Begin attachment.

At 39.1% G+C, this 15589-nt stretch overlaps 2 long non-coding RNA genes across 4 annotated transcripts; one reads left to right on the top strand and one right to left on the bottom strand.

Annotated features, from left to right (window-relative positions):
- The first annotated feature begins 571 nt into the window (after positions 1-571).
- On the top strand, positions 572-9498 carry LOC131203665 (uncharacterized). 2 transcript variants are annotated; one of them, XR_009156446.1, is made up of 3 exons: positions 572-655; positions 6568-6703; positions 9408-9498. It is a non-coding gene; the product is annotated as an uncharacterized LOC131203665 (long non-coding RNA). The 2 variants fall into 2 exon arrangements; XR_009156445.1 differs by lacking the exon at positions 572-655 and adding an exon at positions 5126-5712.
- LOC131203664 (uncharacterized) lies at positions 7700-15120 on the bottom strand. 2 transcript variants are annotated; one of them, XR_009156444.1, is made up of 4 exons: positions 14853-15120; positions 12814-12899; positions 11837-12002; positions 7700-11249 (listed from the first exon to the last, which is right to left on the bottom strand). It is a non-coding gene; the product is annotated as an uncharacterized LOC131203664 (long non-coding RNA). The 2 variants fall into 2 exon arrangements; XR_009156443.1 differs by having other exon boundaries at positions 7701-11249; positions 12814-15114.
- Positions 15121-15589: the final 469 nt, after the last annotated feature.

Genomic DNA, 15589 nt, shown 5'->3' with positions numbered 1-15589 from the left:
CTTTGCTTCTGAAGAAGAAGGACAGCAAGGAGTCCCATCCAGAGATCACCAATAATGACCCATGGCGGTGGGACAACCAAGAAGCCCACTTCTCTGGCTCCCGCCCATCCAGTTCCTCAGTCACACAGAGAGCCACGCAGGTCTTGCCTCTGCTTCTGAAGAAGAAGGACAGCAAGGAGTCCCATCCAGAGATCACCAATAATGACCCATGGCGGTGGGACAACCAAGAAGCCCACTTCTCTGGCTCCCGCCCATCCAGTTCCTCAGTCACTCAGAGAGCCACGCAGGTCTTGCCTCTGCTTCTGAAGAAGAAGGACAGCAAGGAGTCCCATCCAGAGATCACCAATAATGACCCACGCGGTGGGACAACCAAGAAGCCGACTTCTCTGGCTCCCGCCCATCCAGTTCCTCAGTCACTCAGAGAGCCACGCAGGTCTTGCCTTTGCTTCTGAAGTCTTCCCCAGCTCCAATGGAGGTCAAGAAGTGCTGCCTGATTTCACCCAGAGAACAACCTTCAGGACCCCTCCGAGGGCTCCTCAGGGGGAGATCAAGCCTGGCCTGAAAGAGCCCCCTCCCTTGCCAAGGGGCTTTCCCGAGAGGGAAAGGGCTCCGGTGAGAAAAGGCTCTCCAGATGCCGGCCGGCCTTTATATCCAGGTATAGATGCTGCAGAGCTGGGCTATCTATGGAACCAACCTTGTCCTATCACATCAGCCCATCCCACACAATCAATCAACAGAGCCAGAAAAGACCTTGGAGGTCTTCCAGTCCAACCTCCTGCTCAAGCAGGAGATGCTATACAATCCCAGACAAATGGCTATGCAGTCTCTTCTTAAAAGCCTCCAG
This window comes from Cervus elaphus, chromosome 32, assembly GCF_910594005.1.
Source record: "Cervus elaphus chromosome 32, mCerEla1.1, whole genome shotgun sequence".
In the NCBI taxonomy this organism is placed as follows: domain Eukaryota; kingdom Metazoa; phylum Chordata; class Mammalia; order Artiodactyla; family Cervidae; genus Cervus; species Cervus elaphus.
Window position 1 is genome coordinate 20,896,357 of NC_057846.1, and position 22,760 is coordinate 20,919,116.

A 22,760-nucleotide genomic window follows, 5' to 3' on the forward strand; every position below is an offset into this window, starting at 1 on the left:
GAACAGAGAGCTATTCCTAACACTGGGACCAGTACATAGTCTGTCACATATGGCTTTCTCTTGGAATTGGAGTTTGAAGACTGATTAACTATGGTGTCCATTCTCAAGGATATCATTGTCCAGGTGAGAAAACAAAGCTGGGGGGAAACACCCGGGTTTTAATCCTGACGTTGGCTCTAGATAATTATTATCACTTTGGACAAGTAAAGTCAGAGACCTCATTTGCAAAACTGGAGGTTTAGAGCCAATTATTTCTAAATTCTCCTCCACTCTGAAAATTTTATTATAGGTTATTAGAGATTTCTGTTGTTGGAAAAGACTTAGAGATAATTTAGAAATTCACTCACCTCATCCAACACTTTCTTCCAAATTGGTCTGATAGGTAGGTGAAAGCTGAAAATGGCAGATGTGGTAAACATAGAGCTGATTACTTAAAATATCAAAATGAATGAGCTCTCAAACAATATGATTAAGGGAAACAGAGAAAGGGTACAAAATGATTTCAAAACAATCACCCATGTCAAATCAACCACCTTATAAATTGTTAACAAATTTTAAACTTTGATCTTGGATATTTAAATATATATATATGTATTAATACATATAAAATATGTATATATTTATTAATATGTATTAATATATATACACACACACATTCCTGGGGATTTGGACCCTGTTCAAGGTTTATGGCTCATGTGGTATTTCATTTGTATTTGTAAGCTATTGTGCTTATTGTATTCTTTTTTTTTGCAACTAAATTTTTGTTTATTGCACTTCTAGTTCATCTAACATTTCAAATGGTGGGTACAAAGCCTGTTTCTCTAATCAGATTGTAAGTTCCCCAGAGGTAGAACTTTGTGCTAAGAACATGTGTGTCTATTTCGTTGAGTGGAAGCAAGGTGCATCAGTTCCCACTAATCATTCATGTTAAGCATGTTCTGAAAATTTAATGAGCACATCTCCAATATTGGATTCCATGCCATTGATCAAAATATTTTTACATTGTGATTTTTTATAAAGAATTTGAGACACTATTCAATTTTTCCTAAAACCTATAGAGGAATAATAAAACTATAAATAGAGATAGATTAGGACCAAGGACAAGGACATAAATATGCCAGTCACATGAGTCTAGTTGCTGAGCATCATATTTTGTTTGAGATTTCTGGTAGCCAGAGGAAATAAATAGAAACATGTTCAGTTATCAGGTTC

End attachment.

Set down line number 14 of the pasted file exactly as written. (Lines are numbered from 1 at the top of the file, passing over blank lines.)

GAACAGAGAGCTATTCCTAACACTGGGACCAGTACATAGTCTGTCACATATGGCTTTCTCTTGGAATTGGAGTTTGAAGACTGATTAACTATGGTGTCCATTCTCAAGGATATCATTGTCCAGGTGAGAAAACAAAGCTGGGGGGAAACACCCGGGTTTTAATCCTGACGTTGGCTCTAGATAATTATTATCACTTTGGACAAGTAAAGTCAGAGACCTCATTTGCAAAACTGGAGGTTTAGAGCCAATTATTTCTAAATTCTCCTCCACTCTGAAAATTTTATTATAGGTTATTAGAGATTTCTGTTGTTGGAAAAGACTTAGAGATAATTTAGAAATTCACTCACCTCATCCAACACTTTCTTCCAAATTGGTCTGATAGGTAGGTGAAAGCTGAAAATGGCAGATGTGGTAAACATAGAGCTGATTACTTAAAATATCAAAATGAATGAGCTCTCAAACAATATGATTAAGGGAAACAGAGAAAGGGTACAAAATGATTTCAAAACAATCACCCATGTCAAATCAACCACCTTATAAATTGTTAACAAATTTTAAACTTTGATCTTGGATATTTAAATATATATATATGTATTAATACATATAAAATATGTATATATTTATTAATATGTATTAATATATATACACACACACATTCCTGGGGATTTGGACCCTGTTCAAGGTTTATGGCTCATGTGGTATTTCATTTGTATTTGTAAGCTATTGTGCTTATTGTATTCTTTTTTTTTGCAACTAAATTTTTGTTTATTGCACTTCTAGTTCATCTAACATTTCAAATGGTGGGTACAAAGCCTGTTTCTCTAATCAGATTGTAAGTTCCCCAGAGGTAGAACTTTGTGCTAAGAACATGTGTGTCTATTTCGTTGAGTGGAAGCAAGGTGCATCAGTTCCCACTAATCATTCATGTTAAGCATGTTCTGAAAATTTAATGAGCACATCTCCAATATTGGATTCCATGCCATTGATCAAAATATTTTTACATTGTGATTTTTTATAAAGAATTTGAGACACTATTCAATTTTTCCTAAAACCTATAGAGGAATAATAAAACTATAAATAGAGATAGATTAGGACCAAGGACAAGGACATAAATATGCCAGTCACATGAGTCTAGTTGCTGAGCATCATATTTTGTTTGAGATTTCTGGTAGCCAGAGGAAATAAATAGAAACATGTTCAGTTATCAGGTTC